That’s the thing that MLB did not anticipate: Keeping the rules the same did not prevent baseball from rapidly and substantially changing. It only prevented MLB from having any say in what those changes would look like.
MLB's Morgan Sword on the effect of the timer in the minors last year:
“The thing that to us was most remarkable,” Sword says, “is that it’s exactly the same amount of action in significantly less time. Teams were scoring the same number of runs. They were getting the same number of hits. If anything, strikeouts were down a little bit, so there were a few more balls in play. And it was all happening in about a half hour less time.

“That was every bit as important to us as the time. The game itself isn’t changing. The perception we were hearing again and again from fans and the players and even the grizzliest baseball personnel was that they loved the way the game felt. Everything felt crisper and more alive.”
Joey Votto approves:
While baseball executives do expect there to be a learning curve, they think that in time everybody will love the new pace. That was the minor-league experience. In week two of the pitch timer, games averaged 1.73 violations, which is way too many. By week five, though, that number had been cut in half. And by week twenty-one, there were fewer than 0.5 violations per game, similar to the number of delay-of-game penalties in the NFL.

“Players will adjust,” says Cincinnati Reds star Joey Votto. “We’re athletes. We’re made to adapt. We will adapt. I actually don’t think it will take very long.”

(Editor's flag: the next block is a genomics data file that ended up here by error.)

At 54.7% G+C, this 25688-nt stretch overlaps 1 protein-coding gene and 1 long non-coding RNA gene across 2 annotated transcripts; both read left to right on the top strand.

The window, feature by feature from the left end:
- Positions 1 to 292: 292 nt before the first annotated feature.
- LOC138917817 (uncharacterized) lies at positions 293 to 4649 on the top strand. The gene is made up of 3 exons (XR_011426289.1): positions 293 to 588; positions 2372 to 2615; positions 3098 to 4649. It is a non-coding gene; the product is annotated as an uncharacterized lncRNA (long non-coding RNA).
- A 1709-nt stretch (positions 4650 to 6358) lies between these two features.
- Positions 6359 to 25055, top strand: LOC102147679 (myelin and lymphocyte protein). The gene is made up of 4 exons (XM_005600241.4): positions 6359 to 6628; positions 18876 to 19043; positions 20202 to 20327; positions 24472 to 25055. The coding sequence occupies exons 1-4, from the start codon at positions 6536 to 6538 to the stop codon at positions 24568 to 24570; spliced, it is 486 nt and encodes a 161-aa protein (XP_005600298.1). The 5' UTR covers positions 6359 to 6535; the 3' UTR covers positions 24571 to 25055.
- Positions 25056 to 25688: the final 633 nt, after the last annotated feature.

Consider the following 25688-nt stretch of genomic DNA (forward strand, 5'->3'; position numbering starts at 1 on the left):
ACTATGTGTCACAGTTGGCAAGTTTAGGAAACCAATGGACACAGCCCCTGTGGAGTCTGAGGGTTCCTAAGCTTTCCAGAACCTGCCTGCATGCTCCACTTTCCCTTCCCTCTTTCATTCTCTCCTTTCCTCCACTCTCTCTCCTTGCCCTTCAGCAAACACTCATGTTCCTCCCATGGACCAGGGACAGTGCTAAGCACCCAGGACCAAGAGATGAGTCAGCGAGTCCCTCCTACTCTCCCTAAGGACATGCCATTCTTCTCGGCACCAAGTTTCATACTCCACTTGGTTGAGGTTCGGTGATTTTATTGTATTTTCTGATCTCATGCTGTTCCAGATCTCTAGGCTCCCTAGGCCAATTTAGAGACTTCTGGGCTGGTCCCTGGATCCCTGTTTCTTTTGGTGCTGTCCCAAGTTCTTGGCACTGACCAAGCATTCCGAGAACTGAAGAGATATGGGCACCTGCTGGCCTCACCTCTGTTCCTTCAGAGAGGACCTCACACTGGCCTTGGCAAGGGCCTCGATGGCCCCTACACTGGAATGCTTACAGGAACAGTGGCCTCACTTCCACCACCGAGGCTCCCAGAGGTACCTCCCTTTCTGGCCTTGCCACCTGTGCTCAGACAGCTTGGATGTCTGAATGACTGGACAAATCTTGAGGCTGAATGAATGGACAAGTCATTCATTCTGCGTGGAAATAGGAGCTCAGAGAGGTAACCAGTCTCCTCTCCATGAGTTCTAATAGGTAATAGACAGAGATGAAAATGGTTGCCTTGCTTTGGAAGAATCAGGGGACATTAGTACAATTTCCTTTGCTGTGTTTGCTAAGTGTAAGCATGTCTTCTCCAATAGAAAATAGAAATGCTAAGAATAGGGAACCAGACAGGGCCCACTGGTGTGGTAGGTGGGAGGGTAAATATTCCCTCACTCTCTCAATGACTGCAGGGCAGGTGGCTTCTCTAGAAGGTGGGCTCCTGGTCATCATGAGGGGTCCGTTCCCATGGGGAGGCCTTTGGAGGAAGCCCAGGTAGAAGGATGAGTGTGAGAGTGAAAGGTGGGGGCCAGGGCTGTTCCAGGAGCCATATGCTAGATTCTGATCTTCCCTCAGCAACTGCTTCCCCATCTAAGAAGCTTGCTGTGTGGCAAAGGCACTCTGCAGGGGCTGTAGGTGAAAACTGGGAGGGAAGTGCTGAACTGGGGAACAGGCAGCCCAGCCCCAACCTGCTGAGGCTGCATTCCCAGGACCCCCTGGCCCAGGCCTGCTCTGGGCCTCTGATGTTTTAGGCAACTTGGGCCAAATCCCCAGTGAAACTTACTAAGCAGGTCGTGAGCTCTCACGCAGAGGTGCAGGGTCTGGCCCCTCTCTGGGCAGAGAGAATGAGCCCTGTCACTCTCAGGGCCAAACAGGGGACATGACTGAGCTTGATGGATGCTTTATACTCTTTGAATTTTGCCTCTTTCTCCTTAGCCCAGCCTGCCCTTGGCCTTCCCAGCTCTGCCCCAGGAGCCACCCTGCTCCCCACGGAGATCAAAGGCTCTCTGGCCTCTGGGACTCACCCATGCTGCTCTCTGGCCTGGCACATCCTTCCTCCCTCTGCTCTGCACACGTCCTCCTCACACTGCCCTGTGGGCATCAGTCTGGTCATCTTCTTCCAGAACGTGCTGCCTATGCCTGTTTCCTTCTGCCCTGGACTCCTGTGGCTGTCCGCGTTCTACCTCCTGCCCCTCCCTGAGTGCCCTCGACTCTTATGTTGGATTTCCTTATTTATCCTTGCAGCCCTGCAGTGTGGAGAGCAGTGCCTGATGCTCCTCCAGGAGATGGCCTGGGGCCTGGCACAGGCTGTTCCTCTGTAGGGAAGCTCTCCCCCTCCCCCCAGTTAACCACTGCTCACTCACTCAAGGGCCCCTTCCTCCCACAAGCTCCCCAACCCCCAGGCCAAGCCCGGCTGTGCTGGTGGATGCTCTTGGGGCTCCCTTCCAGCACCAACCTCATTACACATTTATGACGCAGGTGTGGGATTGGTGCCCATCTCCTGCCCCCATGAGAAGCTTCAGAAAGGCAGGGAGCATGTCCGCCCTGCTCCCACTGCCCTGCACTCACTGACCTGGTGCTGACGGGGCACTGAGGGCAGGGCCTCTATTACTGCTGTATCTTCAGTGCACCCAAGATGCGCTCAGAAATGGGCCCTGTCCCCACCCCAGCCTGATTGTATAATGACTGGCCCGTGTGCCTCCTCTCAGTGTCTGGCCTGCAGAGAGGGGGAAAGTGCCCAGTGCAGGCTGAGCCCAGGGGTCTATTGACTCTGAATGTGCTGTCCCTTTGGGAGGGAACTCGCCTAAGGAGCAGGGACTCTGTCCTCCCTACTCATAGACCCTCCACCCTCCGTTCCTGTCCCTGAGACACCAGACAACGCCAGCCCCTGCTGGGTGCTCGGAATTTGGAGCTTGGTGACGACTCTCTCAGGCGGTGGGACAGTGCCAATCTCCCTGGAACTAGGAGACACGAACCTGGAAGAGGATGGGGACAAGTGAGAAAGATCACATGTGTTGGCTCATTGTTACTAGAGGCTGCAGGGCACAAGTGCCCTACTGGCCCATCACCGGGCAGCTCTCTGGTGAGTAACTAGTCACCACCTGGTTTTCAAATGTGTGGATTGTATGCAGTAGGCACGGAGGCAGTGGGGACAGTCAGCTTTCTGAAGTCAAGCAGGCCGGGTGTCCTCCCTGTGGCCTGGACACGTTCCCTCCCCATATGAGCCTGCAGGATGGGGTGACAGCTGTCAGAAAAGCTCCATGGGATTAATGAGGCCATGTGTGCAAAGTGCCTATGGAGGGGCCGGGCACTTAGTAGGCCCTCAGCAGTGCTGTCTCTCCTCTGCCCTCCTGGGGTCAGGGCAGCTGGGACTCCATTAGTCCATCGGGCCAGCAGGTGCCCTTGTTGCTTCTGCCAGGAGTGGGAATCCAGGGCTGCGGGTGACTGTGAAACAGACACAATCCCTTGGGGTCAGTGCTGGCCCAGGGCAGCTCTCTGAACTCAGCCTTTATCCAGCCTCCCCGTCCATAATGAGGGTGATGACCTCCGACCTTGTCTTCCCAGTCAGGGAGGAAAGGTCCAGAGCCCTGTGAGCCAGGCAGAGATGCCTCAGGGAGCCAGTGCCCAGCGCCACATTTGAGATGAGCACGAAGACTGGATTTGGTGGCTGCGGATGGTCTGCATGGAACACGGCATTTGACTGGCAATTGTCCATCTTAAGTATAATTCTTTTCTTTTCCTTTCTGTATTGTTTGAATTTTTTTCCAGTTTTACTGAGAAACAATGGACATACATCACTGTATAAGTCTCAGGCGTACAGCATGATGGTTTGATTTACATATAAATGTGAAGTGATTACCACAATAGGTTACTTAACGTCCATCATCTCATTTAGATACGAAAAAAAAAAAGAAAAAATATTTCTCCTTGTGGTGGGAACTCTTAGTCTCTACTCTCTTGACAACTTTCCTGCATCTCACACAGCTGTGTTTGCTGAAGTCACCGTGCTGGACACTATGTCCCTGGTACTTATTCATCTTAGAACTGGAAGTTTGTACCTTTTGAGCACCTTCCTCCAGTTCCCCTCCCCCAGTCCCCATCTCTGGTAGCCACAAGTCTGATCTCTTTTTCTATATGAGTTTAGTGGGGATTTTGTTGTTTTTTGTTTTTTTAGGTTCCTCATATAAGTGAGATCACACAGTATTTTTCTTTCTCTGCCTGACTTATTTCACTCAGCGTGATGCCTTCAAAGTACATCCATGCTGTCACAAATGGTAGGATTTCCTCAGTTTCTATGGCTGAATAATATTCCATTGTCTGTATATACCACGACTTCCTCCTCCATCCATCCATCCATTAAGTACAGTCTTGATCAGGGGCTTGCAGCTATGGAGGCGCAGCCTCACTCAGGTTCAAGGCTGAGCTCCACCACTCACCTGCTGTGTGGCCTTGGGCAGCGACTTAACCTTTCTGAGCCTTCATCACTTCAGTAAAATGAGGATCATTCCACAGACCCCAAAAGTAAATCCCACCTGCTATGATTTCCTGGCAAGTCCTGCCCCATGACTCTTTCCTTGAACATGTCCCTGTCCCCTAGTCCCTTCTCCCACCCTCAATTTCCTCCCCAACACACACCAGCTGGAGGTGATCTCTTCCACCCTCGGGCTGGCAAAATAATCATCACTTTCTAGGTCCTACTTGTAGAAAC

On too many strikeouts and not enough balls in play:
For the past four or five years, there have been more strikeouts than hits. And MLB knows that has to be fixed.

“We know, as much as we can know anything, that the pitch clock will improve the pace of play,” Sword says. “Unfortunately, there’s no analogous fix on the strikeout. There’s no one thing that can just balance the scales. I believe it’s going to be through the cumulative impact of many small changes.”
Other possible changes that could be coming:
MLB is exploring everything—from new, tackier baseballs (to eliminate the need for the rosin bag) to baseballs with different-colored seams to restrictions on relief pitchers to automated strike zones to limiting the number of pitchers a team is allowed to carry on the roster.

It is perhaps this last one that is the most promising. In June of 2022, MLB did make a rule that teams could not carry more than thirteen pitchers. Over time, if the Players Association allows it, that number might be reduced, and with fewer pitchers, you would have fewer relievers and perhaps a better balance in the game. But it would certainly create a fight.